In any case, I am qualified to speak for unwanted children.  My parents were teenagers when I was born.  When I was two my father took off for parts unknown.  When I was three my mother dropped me off at the home of her brother and sister-in-law, who already had five children under the age of seven.  Perhaps she thought I would get lost in the herd and go unnoticed.  It did not work that way.  Through the decades I can still remember lying in bed and hearing my Aunt Florence bellow, "RAISING YOUR SISTER'S BRAT WAS NOT PART OF THE DEAL!"

A few days later, on a sunny but cold day in late fall, my grandmother came and picked me up and took me to her  house.  She told me she would keep me until Edith (my mother) came to get me, but I would be expected to do chores to pay my way.  Edith never came and picked me up, and over the years my grandmother, who thought she was finally through with children and could enjoy old age, got more and more angry. On the day after I graduated from high school, in the early morning, I was given a one way airplane ticket to Oklahoma, where Edith lived, and ushered onto the plane.  I have en extreme phobia about heights and never expected to reach Oklahoma alive but, Lo and Behold, I did.

I lived with Edith for three months, cooking and cleaning to pay my way, as I did for my grandmother, and then went to the University of Oklahoma in Norman.  In the spring of my Freshman year, I got a brief note in the mail from Edith.  It read, "You will need to find your own accommodations this summer.  The grocery bill went down by $11 a month after you left, and neither your grandmother or I can afford to keep you.""

That note hurt more than all the other acts of rejection I can remember.  A price had been put on my head, and it was less than eleven dollars a month.  Even in 1964 that wasn't much money.

So, I went down the trail of the unwanted child.  I developed phobias, drank, abused drugs, ran out on bills, shoplifted, slept with strangers.  I was a regular poster child for why people shouldn't have unwanted children.  Nevertheless, as the years went by, as I got into my thirties, I got better.  Through meditation I discovered that there is a loving Spirit in this universe who is always with me, helping me to get through whatever challenges life brings me.  I discovered that Spirit, if invited, could teach me how to love and guide me in life decisions.

Over the many years since, I have written poetry books, painted, and did outreach to homeless people, the unwanted children of our harsh age.  I've been a player, and I've had a life, a wonderful life.  For the past 30 years I have been married to one of the greatest guys ever - another artist, who has walked with me every inch of the way.  He has an organic garden and we have a wonderful, loving squnch of a cat named Gladiola.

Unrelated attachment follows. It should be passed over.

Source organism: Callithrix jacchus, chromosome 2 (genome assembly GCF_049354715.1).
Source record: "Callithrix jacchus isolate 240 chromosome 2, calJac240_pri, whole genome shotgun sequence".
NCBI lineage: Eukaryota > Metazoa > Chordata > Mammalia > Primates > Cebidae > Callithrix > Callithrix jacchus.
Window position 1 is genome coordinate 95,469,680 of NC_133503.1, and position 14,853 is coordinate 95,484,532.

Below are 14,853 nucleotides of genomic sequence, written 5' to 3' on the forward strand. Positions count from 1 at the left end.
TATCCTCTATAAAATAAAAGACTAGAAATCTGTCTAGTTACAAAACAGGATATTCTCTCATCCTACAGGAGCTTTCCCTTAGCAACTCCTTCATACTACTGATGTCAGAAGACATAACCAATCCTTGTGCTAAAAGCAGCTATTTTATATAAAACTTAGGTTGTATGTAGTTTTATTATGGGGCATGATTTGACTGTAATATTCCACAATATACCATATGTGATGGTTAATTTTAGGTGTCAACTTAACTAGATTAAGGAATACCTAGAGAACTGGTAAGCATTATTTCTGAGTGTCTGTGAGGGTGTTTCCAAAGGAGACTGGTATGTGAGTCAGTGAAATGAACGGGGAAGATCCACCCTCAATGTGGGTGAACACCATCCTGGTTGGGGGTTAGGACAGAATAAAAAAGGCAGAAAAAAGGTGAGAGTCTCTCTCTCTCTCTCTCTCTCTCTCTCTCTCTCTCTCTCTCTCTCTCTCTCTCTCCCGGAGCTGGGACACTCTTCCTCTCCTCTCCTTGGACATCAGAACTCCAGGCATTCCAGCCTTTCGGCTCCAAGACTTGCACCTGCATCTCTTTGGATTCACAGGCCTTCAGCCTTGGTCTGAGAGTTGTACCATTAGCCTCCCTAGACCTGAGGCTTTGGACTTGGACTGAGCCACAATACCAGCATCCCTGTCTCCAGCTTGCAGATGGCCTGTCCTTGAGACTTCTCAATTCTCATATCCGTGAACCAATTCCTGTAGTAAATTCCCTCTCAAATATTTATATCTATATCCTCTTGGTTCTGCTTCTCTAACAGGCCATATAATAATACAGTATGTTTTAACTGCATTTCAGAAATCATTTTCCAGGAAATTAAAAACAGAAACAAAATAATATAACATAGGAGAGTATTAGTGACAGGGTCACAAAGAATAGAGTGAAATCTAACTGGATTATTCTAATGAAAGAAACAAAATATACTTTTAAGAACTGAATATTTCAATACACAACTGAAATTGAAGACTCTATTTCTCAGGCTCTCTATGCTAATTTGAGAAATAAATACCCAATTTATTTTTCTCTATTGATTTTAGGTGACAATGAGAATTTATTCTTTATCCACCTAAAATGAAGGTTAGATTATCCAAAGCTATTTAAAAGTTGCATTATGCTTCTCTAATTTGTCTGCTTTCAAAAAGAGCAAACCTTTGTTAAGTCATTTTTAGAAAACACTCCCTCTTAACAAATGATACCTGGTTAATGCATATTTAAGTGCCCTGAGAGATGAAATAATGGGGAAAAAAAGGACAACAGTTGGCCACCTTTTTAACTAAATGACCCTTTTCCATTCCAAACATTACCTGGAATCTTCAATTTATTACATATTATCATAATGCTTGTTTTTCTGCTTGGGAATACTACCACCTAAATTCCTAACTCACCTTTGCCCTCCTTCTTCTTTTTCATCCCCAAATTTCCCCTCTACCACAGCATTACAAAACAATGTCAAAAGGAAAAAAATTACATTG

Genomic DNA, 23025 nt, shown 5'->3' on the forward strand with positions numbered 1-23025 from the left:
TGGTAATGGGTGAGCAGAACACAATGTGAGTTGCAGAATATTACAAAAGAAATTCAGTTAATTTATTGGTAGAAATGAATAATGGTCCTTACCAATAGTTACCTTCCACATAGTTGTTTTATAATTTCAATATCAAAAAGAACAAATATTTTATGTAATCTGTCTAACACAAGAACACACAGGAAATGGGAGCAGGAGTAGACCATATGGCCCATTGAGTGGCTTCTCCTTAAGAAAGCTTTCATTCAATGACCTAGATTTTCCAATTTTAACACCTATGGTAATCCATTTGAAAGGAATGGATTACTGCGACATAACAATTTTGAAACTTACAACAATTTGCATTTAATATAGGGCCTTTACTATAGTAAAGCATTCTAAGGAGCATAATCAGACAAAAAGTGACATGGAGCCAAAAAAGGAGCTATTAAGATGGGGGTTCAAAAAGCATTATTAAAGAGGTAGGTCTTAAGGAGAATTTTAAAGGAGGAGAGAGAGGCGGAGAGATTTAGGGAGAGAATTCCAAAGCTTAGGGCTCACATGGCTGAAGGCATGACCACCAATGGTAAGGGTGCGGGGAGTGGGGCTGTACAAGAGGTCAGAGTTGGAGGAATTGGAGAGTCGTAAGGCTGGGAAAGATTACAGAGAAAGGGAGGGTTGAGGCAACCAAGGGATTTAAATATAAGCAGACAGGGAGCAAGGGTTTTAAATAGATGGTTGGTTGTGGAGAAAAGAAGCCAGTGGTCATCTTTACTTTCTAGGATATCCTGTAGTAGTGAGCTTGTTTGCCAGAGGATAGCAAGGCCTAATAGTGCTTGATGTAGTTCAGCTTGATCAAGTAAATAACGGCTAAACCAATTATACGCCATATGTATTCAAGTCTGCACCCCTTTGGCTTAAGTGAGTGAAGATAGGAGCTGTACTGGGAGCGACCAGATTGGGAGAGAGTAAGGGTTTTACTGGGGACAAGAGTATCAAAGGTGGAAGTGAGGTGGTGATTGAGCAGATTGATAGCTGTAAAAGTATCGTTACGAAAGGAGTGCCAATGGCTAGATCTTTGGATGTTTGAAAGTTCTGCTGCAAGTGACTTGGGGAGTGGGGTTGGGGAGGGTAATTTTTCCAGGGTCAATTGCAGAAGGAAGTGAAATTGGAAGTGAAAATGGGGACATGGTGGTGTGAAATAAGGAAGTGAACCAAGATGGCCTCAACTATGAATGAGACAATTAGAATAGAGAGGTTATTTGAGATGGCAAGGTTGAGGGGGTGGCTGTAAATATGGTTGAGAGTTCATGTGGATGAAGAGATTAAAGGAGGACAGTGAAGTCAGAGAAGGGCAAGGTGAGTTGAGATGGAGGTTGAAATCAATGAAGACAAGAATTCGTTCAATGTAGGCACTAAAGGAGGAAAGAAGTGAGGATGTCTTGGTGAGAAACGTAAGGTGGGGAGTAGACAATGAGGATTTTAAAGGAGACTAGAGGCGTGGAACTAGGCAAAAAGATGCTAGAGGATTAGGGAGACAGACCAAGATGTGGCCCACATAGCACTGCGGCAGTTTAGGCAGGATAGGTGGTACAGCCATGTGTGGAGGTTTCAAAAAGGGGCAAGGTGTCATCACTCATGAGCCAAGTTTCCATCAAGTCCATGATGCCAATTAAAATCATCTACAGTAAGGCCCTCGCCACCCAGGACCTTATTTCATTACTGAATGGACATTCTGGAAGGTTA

I would say for the unwanted children of this world:  Don't  kill us.   Give us away.  Maybe even beat us or say that we can never have another bowl of ice cream for the rest of our lives, or make us wear the same ugly dress for three months, or whatever else relieves your stress at unwanted parenthood, but don't kill us.  We are human beings capable of having good lives and good times.

Sunday, July 5, 2015

A Meditation on God, the Home Van and Everything....

I have not yet grieved the end of the Home Van driveouts - all the amazing experiences, all the people I came to know and love - Jerry, Eva, Private Bill, "Ernest T. Bass," all the volunteers and the donators.  The times we had.  It just ended, like a pebble disappearing into a lake.  I fell apart from long postponed exhaustion and stress.  Took up life on the couch watching reruns.  I don't know much about grieving.  When I was young, people just disappeared.  People believed, back then, in the 40s and 50s, that negative events should not be discussed around children.  It was believed that children would just forget about them and go on chasing butterflies.  If a parent died, his or her children did not attend the funeral.  A friend of the family would take them to a movie.  At some point they would be told, "Mommy went to live with Jesus."  It was like being a character in a TV show, one dimensional.  "Shots rang out, people fell dead," and then you walked off and ate a doughnut.  Nothing had happened, allegedly.  Nothing real.  Nothing was real.  I didn't know how to grieve.  But I can now feel a deep sadness within me.  The Home Van is gone and it took what was left of my middle-age with it.  I am now a tired old woman.  How do I do being an old woman?  Life is like a soap bubble.  And yet it all happened.  Mystics and even many scientists believe that linear time is an illusion.  So maybe it's still happening.

Goodbye Home Van.  Goodby Tent City.  Goodbye old friends.  I remember old Pete's hat - a leather cowboy hat decorated with feathers, spanish moss, and a tiny stuffed teddy bear.  I remember Eva's hallucinations of small children running through the woods.  If they were.  Perhaps, in times of extremity, parallel universes overlap.  Then we give it a label, "alcoholic psychosis"  Or, a glimpse into another world.  Or a little flash of Godness - they happen here and there - many to be wiped out by the shallow beliefs of our little neuron-fueled logic radios, many to be treasured forever in our heart caves.

In a parallel universe, Katey is bringing a cup of hot chocolate to an old man sleeping behind a dumpster on a very cold night.  It can't be much.  He will be out there all night and we will go home.  Still, maybe, just as there are flashes of Godness, in a dark and crazy world, we were flashes of reflections of Godness - and the chocolate is good.  Freeman makes it with double chocolate and real milk and sometimes melts chocolate bars into the brew.  The chocolate is good, and the moments of Godness - the reflections of these - maybe in unending mirrors - maybe that is what's Real, and what our soap bubble world is part of.